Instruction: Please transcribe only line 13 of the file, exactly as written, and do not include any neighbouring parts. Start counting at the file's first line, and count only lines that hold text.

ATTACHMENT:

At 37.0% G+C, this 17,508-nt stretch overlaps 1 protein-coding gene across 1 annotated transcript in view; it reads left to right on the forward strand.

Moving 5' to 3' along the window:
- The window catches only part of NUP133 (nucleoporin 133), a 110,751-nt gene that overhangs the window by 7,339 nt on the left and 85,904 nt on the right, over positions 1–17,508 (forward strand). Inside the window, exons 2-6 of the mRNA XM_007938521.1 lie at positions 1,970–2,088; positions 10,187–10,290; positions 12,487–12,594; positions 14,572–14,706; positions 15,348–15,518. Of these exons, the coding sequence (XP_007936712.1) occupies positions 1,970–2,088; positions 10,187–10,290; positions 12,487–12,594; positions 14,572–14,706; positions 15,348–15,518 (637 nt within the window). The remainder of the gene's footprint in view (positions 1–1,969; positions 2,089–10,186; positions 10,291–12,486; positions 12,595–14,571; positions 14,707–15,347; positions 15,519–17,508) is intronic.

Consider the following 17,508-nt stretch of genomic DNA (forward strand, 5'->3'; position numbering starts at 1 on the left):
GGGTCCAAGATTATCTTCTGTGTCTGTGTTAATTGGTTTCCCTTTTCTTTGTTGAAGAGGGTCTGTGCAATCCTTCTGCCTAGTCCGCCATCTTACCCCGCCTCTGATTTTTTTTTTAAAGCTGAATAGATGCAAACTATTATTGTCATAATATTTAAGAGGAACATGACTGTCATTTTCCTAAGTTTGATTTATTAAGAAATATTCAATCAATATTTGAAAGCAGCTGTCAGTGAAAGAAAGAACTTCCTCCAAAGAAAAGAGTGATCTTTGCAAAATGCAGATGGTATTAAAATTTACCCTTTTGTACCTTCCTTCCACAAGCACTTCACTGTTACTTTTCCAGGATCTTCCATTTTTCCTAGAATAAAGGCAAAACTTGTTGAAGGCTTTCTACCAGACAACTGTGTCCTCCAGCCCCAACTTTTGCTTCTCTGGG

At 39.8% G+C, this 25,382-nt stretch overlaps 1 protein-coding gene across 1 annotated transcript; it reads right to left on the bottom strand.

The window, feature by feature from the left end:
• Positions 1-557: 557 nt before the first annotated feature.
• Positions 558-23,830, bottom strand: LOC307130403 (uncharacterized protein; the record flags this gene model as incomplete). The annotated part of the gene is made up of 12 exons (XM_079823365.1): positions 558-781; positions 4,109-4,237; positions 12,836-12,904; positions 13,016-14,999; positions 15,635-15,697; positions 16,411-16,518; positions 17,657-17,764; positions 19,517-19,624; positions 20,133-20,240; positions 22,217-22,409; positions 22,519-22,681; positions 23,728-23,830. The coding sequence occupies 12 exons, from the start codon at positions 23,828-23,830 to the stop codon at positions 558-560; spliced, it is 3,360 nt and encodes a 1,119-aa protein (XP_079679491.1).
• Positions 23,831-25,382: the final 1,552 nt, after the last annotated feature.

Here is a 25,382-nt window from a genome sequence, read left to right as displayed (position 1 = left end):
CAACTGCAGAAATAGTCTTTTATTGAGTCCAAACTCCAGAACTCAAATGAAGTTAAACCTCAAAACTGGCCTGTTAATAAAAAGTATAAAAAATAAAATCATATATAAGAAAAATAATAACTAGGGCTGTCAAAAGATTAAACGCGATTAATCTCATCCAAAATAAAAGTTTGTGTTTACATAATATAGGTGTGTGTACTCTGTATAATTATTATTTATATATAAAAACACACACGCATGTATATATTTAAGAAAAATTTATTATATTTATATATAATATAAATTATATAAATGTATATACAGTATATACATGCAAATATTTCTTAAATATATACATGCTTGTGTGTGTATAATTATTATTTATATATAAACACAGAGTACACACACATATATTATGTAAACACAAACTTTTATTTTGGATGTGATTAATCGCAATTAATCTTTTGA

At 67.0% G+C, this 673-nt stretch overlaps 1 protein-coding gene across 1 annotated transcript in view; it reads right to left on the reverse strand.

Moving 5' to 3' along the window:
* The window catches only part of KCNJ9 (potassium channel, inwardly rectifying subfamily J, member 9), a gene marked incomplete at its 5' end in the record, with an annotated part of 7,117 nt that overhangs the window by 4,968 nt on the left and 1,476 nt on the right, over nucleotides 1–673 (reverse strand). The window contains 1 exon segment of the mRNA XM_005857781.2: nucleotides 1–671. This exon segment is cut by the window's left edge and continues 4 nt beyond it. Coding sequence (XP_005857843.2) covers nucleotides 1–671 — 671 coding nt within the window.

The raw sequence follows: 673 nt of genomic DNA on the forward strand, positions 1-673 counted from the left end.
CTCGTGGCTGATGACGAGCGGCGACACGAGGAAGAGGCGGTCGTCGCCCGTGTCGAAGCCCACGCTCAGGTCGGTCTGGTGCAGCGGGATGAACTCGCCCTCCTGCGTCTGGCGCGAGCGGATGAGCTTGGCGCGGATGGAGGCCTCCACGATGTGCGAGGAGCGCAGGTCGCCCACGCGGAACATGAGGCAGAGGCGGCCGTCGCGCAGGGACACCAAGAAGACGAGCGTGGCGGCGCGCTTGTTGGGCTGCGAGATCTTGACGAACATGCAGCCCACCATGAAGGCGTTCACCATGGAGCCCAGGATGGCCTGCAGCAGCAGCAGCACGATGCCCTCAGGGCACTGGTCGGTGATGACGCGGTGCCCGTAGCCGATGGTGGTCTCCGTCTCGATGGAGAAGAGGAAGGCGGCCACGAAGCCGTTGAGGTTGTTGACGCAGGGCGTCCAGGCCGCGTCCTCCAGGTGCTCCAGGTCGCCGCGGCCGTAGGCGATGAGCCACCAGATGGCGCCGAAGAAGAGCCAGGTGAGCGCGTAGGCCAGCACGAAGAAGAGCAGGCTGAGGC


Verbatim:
At 67.0% G+C, this 673-nt stretch overlaps 1 protein-coding gene across 1 annotated transcript in view; it reads right to left on the reverse strand.